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In her famous Blue Book of Grammar and Punctuation and at the grammarbook.com site, Jane Straus gives the following examples and brief explanations of the use of whoever and whomever:

1.Give it to whoever/whomever asks for it first.

He asks for it first. Therefore, whoever is correct.

2.We will hire whoever/whomever you recommend.

You recommend him. Therefore, whomever is correct.

3.We will hire whoever/whomever is most qualified.

He is most qualified. Therefore, whoever is correct.

On reading this, I tried to come up with more complicated situations, and here is the one which puzzled me:

My dad said: Give the money to whoever/whomever who you are sure can't get by without it.

My speculation: My next door neighbors need the money badly and I'm sure they can't get by without it. So I give it to them. Therefore, whomever is correct.

My dad said: Give the money to whoever/whomever who you are sure can't get by without it.

My speculation:They need the money badly, and I'm sure that it's "they" who can't get by without it. So I give the money to those who can't get by without it. Therefore, whoever is correct.

But can it really be that the both sentences are correct? I doubt that. There must be a flaw in my speculations. Where is it?

Any help will be greatly appreciated.

  • @BillJ Sure isn't a verb but an adjective, so it doesn't take an object. The relativizer represents the subject of sure's (reduced) complement sure [that] _ want it: you're sure that they want it. So the relativizer takes the subject case, whoever. – StoneyB Jun 14 '16 at 18:01
  • @BillJ 'sOK -- I've been wrestling with an answer to this and have succeeded in confusing myself entirely! The really gnarly question is what do you with this? Give it to ???ever you want to have it?, where the subject of have is 'raised' to object of want. You desire that he should have it, but you want him to have it. – StoneyB Jun 14 '16 at 18:11
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    First, you don’t need the word “who” after “whoever/whomever”, since they already mean “the person who/whom”. The answer is that the function of the relativised element here is subject of the embedded that- clause (which is functioning as complement of the adjective “sure”), so subjective case “whoever” is correct; think of it as you are sure (that) __ can’t get by without it, where gap represents “the person”. – BillJ Jun 14 '16 at 18:14
  • @BillJ I've raised the raising question (or I'm raising the raised question) on ELU. – StoneyB Jun 14 '16 at 18:54
  • @StoneyB Please, it's beer o'clock here, which probably explains my earlier lapse! – BillJ Jun 14 '16 at 18:59
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I will try to apply the rules she gives.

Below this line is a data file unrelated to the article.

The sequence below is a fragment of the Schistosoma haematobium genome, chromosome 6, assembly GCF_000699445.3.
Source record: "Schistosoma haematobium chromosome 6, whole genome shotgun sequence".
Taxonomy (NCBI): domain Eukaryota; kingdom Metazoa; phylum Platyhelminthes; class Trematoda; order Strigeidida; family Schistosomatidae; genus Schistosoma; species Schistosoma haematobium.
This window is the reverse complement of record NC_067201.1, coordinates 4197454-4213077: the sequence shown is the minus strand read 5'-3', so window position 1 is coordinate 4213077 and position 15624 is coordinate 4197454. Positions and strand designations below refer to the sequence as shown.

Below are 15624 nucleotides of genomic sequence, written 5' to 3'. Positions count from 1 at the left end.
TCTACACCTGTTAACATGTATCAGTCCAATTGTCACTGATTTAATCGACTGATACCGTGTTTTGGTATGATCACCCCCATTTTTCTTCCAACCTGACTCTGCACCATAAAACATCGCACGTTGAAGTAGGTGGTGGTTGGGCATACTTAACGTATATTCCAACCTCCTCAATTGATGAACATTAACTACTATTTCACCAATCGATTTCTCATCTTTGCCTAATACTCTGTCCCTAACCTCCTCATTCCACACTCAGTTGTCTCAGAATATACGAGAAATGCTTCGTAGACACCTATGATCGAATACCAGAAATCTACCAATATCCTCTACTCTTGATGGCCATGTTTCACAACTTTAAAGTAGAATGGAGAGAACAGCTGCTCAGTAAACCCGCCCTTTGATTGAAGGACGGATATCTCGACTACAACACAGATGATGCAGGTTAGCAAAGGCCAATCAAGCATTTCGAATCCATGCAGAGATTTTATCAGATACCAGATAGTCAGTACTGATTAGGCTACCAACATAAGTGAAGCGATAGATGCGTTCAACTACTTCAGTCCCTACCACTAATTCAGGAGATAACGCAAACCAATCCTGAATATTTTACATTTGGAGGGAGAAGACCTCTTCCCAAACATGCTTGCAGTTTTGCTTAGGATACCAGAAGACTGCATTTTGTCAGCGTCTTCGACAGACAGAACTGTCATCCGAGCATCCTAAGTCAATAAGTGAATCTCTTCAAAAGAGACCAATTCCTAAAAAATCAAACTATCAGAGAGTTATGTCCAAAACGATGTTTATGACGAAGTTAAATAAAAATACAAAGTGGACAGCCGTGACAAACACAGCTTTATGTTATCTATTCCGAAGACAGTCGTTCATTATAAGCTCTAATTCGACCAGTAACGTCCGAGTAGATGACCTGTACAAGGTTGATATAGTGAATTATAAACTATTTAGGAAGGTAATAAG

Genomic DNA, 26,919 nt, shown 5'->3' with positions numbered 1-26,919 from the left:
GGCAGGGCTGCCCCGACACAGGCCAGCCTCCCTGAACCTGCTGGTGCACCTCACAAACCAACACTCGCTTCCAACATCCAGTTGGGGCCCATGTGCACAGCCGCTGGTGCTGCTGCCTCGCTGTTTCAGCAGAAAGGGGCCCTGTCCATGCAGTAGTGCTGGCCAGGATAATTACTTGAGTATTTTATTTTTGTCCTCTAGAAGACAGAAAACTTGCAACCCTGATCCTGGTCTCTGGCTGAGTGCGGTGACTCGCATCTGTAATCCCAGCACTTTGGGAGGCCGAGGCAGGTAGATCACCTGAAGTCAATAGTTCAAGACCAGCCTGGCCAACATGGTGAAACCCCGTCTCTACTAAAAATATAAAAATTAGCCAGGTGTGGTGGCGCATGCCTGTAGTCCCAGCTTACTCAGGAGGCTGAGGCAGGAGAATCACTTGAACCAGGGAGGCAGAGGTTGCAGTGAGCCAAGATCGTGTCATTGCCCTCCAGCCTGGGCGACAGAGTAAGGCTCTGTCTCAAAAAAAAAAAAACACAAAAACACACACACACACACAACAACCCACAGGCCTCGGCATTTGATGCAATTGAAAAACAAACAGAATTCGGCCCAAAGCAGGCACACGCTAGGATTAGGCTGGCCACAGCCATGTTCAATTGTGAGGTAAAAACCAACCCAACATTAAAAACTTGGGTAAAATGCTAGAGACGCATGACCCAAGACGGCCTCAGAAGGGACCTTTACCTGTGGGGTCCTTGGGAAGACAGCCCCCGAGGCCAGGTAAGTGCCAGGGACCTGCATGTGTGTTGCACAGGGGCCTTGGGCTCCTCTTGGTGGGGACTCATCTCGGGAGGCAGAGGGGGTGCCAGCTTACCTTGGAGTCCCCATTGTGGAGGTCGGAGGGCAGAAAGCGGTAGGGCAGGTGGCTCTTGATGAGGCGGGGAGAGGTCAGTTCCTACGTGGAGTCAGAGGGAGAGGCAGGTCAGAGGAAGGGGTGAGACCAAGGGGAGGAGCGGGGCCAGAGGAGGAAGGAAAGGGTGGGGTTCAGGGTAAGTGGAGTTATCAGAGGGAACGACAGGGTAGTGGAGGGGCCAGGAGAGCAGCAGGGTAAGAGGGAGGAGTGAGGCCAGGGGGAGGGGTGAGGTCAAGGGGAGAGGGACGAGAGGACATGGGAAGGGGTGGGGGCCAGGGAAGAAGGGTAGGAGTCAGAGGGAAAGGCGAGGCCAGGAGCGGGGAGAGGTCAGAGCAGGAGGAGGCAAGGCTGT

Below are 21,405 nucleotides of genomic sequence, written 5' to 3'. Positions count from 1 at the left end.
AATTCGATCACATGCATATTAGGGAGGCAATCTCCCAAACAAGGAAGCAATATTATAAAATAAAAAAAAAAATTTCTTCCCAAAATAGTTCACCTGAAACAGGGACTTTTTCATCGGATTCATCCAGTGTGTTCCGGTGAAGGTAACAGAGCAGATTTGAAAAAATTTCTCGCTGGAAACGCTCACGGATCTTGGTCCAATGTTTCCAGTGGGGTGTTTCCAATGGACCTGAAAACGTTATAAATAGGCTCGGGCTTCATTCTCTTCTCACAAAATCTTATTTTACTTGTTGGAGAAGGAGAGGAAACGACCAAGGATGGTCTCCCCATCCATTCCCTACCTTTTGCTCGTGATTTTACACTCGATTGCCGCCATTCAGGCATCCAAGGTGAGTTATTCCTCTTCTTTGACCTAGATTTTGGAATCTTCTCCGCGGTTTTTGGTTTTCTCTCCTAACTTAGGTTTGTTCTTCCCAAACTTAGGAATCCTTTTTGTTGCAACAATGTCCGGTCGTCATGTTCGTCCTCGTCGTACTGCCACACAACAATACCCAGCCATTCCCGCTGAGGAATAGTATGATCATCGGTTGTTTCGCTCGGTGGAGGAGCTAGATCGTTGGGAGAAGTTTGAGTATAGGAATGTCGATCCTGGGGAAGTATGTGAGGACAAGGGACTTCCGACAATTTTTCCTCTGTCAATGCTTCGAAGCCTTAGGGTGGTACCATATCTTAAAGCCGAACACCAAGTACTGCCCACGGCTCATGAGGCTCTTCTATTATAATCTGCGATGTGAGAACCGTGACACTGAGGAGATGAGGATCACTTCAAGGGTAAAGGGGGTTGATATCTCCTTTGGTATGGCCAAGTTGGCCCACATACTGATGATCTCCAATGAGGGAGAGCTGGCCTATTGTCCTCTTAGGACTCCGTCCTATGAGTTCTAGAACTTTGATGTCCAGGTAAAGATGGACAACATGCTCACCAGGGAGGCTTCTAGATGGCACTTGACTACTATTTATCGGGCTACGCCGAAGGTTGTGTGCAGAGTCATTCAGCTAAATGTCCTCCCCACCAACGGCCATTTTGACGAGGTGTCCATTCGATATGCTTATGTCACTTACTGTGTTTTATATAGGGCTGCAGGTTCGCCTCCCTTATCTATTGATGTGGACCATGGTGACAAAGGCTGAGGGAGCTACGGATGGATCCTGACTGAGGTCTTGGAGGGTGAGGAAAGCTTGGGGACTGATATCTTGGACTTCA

Since the entire whoever/whomever clause is not the subject of a verb that follows it, we cannot apply rule 2. We look to rule 1.

Rule 1 says that the presence of whoever/whomever indicates a dependent clause. This is that clause

whoever/whomever you are sure can't get by without it

Whoever/whomever must agree with the verb in that dependent clause, regardless of the rest of the sentence.

whoever/whomever you are sure can't get by without it

I remove "you are sure" because it does not affect subject-verb agreement because you are not the one who can or cannot get by with out the money.

whoever/whomever can't get by without it

I apply the he/him rule.

he can't get by without it.

He = whoever, so I believe the answer is whoever,.

  • Convoluted, but correct conclusion! The relative wh- word represents the subject of the embedded complement clause, and subject pronouns of finite clauses are always subjective case of course. – BillJ Jun 14 '16 at 18:35
  • I had to use the rules given in OP's text since he referenced it. I cannot assume he/she knows concepts outside of the referenced page like relativized, complement clause, etc. I don't even know what those mean. So although my answer could be shortened using those specialized terms, it's not useful to OP if OP doesn't know what I'm talking about. Thanks for the feedback though. – Em. Jun 14 '16 at 18:42
  • @probablyme: Please rest assured that to me, the OP, your answer is crystal clear and I upvoted it. Thanks ever so much. – Rompey Jun 14 '16 at 19:18
  • @Rompey. That's great, but do you understand it grammatically, because that is crucial to having a good understanding of relative clauses? – BillJ Jun 14 '16 at 19:41
  • @BillJ I think I do understand or rather I am close to understanding and I'm eager to read the answers to StoneyB's latest question on ELU. Thanks for asking. – Rompey Jun 14 '16 at 19:50

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